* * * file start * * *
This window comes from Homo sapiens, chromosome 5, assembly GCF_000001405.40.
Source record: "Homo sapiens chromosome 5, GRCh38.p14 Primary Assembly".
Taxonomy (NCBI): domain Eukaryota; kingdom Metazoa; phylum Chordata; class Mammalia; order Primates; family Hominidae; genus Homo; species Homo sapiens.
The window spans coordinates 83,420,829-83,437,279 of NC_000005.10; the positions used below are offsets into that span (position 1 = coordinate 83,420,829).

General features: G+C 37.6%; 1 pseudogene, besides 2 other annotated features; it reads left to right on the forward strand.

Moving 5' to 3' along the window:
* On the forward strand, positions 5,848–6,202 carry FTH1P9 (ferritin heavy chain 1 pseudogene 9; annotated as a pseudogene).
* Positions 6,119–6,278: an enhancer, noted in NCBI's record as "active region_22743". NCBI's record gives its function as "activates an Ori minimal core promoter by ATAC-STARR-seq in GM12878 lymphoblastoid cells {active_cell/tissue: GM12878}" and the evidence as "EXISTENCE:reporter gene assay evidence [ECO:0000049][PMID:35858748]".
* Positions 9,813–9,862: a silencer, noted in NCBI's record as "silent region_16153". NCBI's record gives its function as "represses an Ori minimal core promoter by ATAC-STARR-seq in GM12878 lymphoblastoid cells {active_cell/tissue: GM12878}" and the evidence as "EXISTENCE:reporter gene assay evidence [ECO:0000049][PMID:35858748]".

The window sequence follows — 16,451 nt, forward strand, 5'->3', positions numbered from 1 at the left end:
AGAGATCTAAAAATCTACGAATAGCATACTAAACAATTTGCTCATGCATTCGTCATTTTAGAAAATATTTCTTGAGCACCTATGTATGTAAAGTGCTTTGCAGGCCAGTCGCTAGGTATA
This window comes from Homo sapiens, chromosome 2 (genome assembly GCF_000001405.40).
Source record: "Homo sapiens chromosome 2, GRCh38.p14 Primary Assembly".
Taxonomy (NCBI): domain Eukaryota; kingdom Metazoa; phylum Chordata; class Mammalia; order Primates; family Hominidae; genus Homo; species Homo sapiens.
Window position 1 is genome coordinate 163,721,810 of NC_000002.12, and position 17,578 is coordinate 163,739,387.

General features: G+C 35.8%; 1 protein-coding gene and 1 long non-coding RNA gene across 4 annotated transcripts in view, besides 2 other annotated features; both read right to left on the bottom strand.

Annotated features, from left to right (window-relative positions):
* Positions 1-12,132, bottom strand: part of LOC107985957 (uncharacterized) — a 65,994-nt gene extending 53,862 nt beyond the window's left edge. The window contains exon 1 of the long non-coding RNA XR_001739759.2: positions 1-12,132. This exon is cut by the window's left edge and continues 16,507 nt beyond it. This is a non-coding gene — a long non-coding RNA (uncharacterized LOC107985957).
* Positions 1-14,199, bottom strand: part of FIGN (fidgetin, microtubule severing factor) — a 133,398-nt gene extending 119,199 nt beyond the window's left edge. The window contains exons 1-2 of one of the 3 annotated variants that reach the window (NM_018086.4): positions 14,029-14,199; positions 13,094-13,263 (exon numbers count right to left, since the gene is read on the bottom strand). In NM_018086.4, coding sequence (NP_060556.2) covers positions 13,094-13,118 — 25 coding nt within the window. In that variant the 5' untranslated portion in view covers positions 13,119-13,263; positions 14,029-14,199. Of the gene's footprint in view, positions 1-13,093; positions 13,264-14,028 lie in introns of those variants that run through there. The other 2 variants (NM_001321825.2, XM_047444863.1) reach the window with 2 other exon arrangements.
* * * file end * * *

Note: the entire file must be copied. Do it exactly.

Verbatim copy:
This window comes from Homo sapiens, chromosome 5, assembly GCF_000001405.40.
Source record: "Homo sapiens chromosome 5, GRCh38.p14 Primary Assembly".
Taxonomy (NCBI): domain Eukaryota; kingdom Metazoa; phylum Chordata; class Mammalia; order Primates; family Hominidae; genus Homo; species Homo sapiens.
The window spans coordinates 83,420,829-83,437,279 of NC_000005.10; the positions used below are offsets into that span (position 1 = coordinate 83,420,829).

General features: G+C 37.6%; 1 pseudogene, besides 2 other annotated features; it reads left to right on the forward strand.

Moving 5' to 3' along the window:
* On the forward strand, positions 5,848–6,202 carry FTH1P9 (ferritin heavy chain 1 pseudogene 9; annotated as a pseudogene).
* Positions 6,119–6,278: an enhancer, noted in NCBI's record as "active region_22743". NCBI's record gives its function as "activates an Ori minimal core promoter by ATAC-STARR-seq in GM12878 lymphoblastoid cells {active_cell/tissue: GM12878}" and the evidence as "EXISTENCE:reporter gene assay evidence [ECO:0000049][PMID:35858748]".
* Positions 9,813–9,862: a silencer, noted in NCBI's record as "silent region_16153". NCBI's record gives its function as "represses an Ori minimal core promoter by ATAC-STARR-seq in GM12878 lymphoblastoid cells {active_cell/tissue: GM12878}" and the evidence as "EXISTENCE:reporter gene assay evidence [ECO:0000049][PMID:35858748]".

The window sequence follows — 16,451 nt, forward strand, 5'->3', positions numbered from 1 at the left end:
AGAGATCTAAAAATCTACGAATAGCATACTAAACAATTTGCTCATGCATTCGTCATTTTAGAAAATATTTCTTGAGCACCTATGTATGTAAAGTGCTTTGCAGGCCAGTCGCTAGGTATA
This window comes from Homo sapiens, chromosome 2 (genome assembly GCF_000001405.40).
Source record: "Homo sapiens chromosome 2, GRCh38.p14 Primary Assembly".
Taxonomy (NCBI): domain Eukaryota; kingdom Metazoa; phylum Chordata; class Mammalia; order Primates; family Hominidae; genus Homo; species Homo sapiens.
Window position 1 is genome coordinate 163,721,810 of NC_000002.12, and position 17,578 is coordinate 163,739,387.

General features: G+C 35.8%; 1 protein-coding gene and 1 long non-coding RNA gene across 4 annotated transcripts in view, besides 2 other annotated features; both read right to left on the bottom strand.

Annotated features, from left to right (window-relative positions):
* Positions 1-12,132, bottom strand: part of LOC107985957 (uncharacterized) — a 65,994-nt gene extending 53,862 nt beyond the window's left edge. The window contains exon 1 of the long non-coding RNA XR_001739759.2: positions 1-12,132. This exon is cut by the window's left edge and continues 16,507 nt beyond it. This is a non-coding gene — a long non-coding RNA (uncharacterized LOC107985957).
* Positions 1-14,199, bottom strand: part of FIGN (fidgetin, microtubule severing factor) — a 133,398-nt gene extending 119,199 nt beyond the window's left edge. The window contains exons 1-2 of one of the 3 annotated variants that reach the window (NM_018086.4): positions 14,029-14,199; positions 13,094-13,263 (exon numbers count right to left, since the gene is read on the bottom strand). In NM_018086.4, coding sequence (NP_060556.2) covers positions 13,094-13,118 — 25 coding nt within the window. In that variant the 5' untranslated portion in view covers positions 13,119-13,263; positions 14,029-14,199. Of the gene's footprint in view, positions 1-13,093; positions 13,264-14,028 lie in introns of those variants that run through there. The other 2 variants (NM_001321825.2, XM_047444863.1) reach the window with 2 other exon arrangements.